I don’t expect to change people’s minds about Rogue One. At this point, people believe what they believe. Furthermore, I don’t expect Andor to change my mind about Rogue One. But the good news is, changing my mind about Rogue One isn’t what Andor needs to do. This show’s job is to be good in and of itself. What I hope for Andor more than anything is that it does something Rogue One didn’t do: Make me like and care about Cassian Andor.

Disney+ premiered Andor with its first three episodes. It did something similar with Obi-Wan Kenobi, dropping the show’s first two episodes on its premiere date. Apparently, releasing multiple episodes out of the gate helps the show make a bigger splash in terms of viewership. Me? I’d be happy with a single episode premiere. It draws things out, makes the experience of the show last longer, etc. (Plus, it makes it easier to review.)

In our opening scene, we get the time stamp “BBY 5.” Star Wars geeks know this means five years before the Battle of Yavin, i.e. five years before the original Star Wars film. But more casual viewers? They won’t have a clue what that means.

Was that an intergalactic strip club Cassian went into in the opening scene? This being Star Wars, somehow I expected more Carrie Fisher style slave girl bikinis.

We knew we were likely going to get some scenes with child-aged Cassian, or Kassa. He had that line in Rogue One about being in the fight since he was six. It looks like he comes from a world that’s not overly industrialized. The group he and his sister are in looks vaguely tribal.

I wouldn’t go as far as to say I was bored by this episode. But it did feel like there wasn’t much happening. I’ll chalk it up to first episode exposition and character introduction. But I won’t be inclined to be quite as nice next time…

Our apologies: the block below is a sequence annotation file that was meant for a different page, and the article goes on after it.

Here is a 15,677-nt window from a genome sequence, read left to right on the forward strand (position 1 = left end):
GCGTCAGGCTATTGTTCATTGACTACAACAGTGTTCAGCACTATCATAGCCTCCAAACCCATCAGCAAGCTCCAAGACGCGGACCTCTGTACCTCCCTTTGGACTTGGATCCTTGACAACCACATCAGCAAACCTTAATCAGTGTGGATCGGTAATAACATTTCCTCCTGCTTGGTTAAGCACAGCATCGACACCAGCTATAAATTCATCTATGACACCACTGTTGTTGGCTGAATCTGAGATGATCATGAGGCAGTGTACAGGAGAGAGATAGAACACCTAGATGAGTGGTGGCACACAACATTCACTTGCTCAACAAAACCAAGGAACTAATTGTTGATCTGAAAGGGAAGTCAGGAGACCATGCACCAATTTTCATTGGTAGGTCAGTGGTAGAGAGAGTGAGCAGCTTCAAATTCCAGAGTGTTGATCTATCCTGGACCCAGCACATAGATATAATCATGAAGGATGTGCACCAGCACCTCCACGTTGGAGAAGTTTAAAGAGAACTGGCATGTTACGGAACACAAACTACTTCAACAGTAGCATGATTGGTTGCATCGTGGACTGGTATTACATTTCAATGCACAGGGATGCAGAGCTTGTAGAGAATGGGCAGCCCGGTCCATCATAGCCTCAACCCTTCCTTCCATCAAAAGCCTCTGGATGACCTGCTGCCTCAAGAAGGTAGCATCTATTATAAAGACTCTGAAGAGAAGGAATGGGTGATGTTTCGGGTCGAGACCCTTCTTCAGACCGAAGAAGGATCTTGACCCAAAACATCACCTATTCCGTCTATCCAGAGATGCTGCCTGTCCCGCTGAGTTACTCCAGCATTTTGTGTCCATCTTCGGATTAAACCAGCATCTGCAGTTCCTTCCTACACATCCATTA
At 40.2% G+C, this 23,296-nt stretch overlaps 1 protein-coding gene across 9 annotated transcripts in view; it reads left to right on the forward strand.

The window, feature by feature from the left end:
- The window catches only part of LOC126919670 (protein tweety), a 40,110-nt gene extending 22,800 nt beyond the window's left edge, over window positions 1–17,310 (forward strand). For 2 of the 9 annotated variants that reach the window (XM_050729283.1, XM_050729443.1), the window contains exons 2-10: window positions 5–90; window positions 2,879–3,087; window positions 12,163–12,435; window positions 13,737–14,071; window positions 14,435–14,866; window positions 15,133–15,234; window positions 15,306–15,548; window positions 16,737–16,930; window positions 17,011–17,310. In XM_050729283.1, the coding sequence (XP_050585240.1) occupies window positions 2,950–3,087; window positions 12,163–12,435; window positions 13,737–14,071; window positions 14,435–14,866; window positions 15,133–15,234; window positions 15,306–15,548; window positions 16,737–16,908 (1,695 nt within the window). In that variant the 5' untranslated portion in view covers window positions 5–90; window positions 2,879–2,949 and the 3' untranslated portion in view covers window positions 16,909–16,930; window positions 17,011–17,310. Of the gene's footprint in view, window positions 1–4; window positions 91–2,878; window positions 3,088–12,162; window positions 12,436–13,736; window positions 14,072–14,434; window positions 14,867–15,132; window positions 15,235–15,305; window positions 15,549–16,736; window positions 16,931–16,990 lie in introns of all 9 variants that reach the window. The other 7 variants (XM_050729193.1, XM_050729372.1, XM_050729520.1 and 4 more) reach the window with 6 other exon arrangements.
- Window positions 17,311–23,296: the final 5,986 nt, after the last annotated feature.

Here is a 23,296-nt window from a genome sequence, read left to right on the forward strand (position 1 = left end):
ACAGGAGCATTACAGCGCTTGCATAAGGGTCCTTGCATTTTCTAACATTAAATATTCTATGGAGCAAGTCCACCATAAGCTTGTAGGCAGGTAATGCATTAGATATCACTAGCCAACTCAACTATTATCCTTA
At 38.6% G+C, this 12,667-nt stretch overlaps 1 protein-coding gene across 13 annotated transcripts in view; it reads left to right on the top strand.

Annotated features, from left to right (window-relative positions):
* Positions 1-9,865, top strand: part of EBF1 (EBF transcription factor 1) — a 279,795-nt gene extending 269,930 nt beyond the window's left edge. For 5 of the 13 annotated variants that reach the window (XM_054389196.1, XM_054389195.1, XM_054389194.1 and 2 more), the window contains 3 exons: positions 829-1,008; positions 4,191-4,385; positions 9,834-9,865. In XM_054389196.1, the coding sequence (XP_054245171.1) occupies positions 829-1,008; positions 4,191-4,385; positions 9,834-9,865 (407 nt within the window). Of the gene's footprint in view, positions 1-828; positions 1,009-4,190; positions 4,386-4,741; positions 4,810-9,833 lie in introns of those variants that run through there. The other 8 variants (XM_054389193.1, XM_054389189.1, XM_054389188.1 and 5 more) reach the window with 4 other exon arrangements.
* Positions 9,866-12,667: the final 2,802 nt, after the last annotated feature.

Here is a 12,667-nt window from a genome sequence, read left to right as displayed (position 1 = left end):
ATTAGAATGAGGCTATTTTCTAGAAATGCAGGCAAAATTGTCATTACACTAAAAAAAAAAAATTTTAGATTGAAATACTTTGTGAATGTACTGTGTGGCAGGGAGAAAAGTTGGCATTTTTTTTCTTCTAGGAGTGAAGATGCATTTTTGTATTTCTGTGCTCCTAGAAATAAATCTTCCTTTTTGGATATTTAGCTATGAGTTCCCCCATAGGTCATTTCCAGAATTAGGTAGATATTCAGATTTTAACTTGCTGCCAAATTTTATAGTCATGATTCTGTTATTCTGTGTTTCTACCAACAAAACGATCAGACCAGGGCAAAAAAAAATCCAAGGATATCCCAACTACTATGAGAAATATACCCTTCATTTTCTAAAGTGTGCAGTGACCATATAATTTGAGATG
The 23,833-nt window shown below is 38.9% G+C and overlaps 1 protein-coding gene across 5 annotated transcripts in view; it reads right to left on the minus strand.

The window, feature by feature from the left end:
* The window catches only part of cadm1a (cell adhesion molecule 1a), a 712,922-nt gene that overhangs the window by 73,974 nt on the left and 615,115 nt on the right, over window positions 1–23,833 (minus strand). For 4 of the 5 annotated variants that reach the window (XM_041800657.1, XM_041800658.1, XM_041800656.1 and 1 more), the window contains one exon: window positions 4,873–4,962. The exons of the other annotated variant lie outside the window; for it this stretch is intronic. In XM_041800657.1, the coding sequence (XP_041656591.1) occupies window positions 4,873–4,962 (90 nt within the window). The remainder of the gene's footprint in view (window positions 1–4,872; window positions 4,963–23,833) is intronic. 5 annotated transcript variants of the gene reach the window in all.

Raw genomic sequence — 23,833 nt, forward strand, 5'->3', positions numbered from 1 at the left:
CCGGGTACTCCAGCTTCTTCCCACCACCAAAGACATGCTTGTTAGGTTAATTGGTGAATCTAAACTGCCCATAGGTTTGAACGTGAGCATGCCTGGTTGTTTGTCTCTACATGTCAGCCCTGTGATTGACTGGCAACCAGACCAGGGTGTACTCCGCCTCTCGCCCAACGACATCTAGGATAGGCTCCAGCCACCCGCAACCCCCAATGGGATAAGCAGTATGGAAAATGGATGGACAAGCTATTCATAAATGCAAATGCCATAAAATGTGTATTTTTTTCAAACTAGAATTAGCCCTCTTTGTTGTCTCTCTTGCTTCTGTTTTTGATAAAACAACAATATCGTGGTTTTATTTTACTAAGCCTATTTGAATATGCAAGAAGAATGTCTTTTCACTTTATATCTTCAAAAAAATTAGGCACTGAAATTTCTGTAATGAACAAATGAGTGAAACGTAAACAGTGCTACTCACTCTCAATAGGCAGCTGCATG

Okay, I get it. Cassian has lots of friends and connections. Did we need to establish that four times? First there was the Brasso character. Then we had Bix Caleen and Timm Karlo. Then there was the encounter with Nurchi and Vetch. Finally, we had the little exchange with Pegla. Am I supposed to care about these people? The only one that really accomplishes that goal is the Bix character, played by Adria Arjona.

Email Rob at primaryignition@yahoo.com, or check us out on Twitter.

A Rogue One Review – A Force of Nostalgia

Rogue One posterTITLE: Rogue One: A Star Wars Story
STARRING: Felicity Jones, Diego Luna, Ben Mendelsohn, Donnie Yen, Forest Whitaker. 
DIRECTOR: Gareth Edwards
STUDIOS: Walt Disney Pictures, Lucasfilm Ltd
RATED: PG-13
RUN-TIME:
133 min
RELEASED: 
December 16, 2016

By Rob Siebert
Editor, Fanboy Wonder

It was pretty obvious from the get-go that Rogue One was going to be a different kind of Star Wars movie. Less a space fantasy, more ground-level combat flick. A movie that puts the war in Star Wars. If we’re going to have one of these movies a year for the foreseeable future, the franchise needs to expand its boundaries. So different is fine. But what we get here is something that simultaneously does and does not feel like the Star Wars we know. That’s a double-edged sword. Or perhaps a double-bladed lightsaber.